Virtualization Technology News and Information
VMware Q3 profits may be down, but it aint all bad with the virtual giant

There's a lot of fighting and positioning going on within the server virtualization market.  Vendors like VMware, Citrix, Microsoft, Oracle, and Red Hat are constantly going after each other with traditional marketing campaigns, sales tactics, technology enhancements, and even social media battles.

VMware is still the dominant giant in this market, and bragging rights don't come cheaply.  With everyone gunning to be number one, it isn't always a comfortable place to be positioned.  However, VMware seems to enjoy it (rightfully so), and they continue to make hay whenever and wherever they can.

The company's annual conference, VMworld, has come and gone without any real market changing news.  The company did try to position the SpringSource acquisition as big news during the event, but it seemed to fall flat on the virtual administrator audience.  Confusion?  Or they just didn't care.  Not sure.  But the SpringSource news seems to fall on deaf ears, for the most part.  Perhaps that will change once things become a bit clearer.  Or, it may find VMware a new audience they didn't have before.  But neither that nor the dreadful economic conditions seem to keep the company down.

Last week, VMware posted its third quarter financials.  While profits slid 54 percent, thanks in part to higher research and marketing costs, revenue ended up beating Wall Street's expectations.  Q3 revenue reached $490 million, and the company projected that its fourth quarter revenue would be somewhere around $540 to $560 million - that's more than the analyst target of $523 million.  So, a bit of good news for them.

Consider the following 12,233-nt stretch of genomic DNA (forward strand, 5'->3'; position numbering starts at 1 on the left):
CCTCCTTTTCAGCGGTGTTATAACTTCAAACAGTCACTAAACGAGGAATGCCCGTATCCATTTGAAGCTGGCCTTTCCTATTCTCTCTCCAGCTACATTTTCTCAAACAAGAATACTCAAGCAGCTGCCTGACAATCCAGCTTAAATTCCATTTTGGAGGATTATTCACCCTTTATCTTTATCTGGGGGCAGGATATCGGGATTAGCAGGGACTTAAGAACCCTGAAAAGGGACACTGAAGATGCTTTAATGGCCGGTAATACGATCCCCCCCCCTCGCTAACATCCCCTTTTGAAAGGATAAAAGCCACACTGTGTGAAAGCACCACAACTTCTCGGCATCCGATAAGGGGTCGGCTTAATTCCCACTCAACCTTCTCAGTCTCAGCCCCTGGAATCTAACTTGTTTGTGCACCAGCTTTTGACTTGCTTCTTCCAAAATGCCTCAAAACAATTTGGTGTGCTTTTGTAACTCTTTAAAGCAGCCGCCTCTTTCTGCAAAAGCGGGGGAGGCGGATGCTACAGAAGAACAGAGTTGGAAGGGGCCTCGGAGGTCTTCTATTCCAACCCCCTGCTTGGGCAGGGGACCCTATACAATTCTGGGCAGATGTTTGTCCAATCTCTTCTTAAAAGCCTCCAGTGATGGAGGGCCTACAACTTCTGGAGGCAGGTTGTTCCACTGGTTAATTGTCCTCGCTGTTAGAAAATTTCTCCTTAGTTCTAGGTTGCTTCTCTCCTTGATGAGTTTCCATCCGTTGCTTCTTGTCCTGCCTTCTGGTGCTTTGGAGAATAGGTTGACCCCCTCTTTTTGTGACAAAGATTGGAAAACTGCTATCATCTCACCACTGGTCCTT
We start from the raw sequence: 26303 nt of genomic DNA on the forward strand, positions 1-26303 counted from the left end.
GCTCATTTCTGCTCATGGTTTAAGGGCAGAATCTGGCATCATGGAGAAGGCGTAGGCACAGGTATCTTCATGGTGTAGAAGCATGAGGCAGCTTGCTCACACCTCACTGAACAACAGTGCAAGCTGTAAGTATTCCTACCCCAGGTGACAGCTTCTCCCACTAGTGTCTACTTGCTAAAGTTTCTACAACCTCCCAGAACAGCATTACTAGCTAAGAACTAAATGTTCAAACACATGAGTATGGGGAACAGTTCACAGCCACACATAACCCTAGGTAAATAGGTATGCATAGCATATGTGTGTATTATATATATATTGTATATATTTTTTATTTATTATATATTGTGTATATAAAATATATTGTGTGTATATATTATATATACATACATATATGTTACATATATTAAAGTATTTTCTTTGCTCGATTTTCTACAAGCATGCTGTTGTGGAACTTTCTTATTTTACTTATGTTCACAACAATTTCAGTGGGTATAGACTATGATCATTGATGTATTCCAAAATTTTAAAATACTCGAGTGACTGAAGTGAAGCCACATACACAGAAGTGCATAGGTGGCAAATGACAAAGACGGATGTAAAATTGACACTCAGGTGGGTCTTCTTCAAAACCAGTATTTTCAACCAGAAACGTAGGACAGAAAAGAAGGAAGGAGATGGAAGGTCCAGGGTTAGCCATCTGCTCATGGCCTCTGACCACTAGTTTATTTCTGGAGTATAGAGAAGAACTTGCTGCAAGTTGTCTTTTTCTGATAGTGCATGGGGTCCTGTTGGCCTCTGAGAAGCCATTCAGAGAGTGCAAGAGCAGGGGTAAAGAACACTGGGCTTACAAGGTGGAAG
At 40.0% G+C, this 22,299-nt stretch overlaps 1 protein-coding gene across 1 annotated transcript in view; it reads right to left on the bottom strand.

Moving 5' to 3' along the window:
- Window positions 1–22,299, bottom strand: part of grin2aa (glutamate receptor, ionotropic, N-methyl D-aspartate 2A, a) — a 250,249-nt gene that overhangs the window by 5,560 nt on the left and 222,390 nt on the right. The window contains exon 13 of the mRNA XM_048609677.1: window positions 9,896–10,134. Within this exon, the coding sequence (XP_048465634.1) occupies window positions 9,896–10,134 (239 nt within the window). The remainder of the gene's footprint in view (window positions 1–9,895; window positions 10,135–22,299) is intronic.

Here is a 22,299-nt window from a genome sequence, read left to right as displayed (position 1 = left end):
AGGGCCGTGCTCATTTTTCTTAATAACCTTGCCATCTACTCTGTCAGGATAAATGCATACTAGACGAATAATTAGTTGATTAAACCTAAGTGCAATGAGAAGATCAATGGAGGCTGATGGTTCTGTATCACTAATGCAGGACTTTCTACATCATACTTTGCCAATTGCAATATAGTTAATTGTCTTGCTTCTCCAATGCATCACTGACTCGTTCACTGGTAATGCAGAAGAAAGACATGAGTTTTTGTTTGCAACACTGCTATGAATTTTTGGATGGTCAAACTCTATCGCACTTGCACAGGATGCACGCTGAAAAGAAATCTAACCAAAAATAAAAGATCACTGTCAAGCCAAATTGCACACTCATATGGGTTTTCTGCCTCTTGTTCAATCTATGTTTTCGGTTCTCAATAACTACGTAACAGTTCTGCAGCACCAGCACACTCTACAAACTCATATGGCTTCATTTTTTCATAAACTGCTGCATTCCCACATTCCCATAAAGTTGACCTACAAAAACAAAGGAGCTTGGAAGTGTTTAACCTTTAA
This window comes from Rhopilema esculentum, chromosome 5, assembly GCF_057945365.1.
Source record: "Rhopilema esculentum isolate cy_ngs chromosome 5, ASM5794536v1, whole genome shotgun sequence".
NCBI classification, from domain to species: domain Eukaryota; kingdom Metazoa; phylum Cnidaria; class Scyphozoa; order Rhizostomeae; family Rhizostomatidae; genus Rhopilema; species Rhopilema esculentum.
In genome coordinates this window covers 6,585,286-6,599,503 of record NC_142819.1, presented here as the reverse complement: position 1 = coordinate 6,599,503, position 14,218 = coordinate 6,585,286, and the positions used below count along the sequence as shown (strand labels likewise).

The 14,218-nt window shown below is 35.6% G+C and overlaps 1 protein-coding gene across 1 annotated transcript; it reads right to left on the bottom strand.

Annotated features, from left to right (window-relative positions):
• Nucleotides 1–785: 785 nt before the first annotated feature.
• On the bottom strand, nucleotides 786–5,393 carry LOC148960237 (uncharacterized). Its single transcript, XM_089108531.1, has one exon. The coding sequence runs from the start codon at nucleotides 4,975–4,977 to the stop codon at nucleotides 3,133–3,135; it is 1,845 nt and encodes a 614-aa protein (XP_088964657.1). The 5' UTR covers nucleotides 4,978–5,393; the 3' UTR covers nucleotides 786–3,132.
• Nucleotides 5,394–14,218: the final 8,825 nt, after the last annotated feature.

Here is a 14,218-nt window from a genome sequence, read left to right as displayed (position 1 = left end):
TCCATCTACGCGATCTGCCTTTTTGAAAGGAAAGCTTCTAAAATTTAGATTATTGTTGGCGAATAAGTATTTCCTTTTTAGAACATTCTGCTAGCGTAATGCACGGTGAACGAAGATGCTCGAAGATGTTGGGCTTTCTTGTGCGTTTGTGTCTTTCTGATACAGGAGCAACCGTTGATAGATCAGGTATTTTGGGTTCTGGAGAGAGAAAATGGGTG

On an analyst conference call last week, VMware CEO Paul Maritz said the economic climate has improved, and there are definitely some swallows in the sky, but we should remain cautious. 

So that sets the stage.  We expect fourth quarter revenue to be up, but... just in case, we should remain cautious.

License revenue came in at $240 million, which was down 16 percent from the previous year.  However, services revenue (which includes subscriptions, consulting and information technology support) outgrew the rest of the business with a 33 percent jump to $250 million.  VMware seems to be gaining better visibility into their business, while the numbers seem to show that customers are locking into longer term bulk license deals.  That also doesn't say much for vSphere 4's burst onto the scene.

Earlier this year, VMware announced the fourth major upgrade to its main product line in its 10 year history with the release of VMware vSphere 4.0.  Although the technology greatly improves on previous releases, it may take several more quarters before it significantly impacts the company's revenue.

Revenue aside, VMware said that VMware vSphere 4.0 has seen accelerated momentum with more than 500,000 customer downloads of the product since it was made generally available on May 21, 2009.  And while a half million downloads is indeed a significant number, it appears as though the download rate may be slowing down a bit.  The company originally reported 350,000 downloads within the first 12 weeks of its launch; but nearly eight weeks later, they've only increased by another 150,000 downloads.  Still, an impressive number to hold out against would be competitors.  But that doesn't scream success...

VMware's stock has surged over the past three months.  But it looks like it may be back on a downward tick these past few days.  Let's see where it settles by end of week now that the company has announced Workstation 7 and Fusion 3.0.

Published Wednesday, October 28, 2009 6:32 AM by David Marshall
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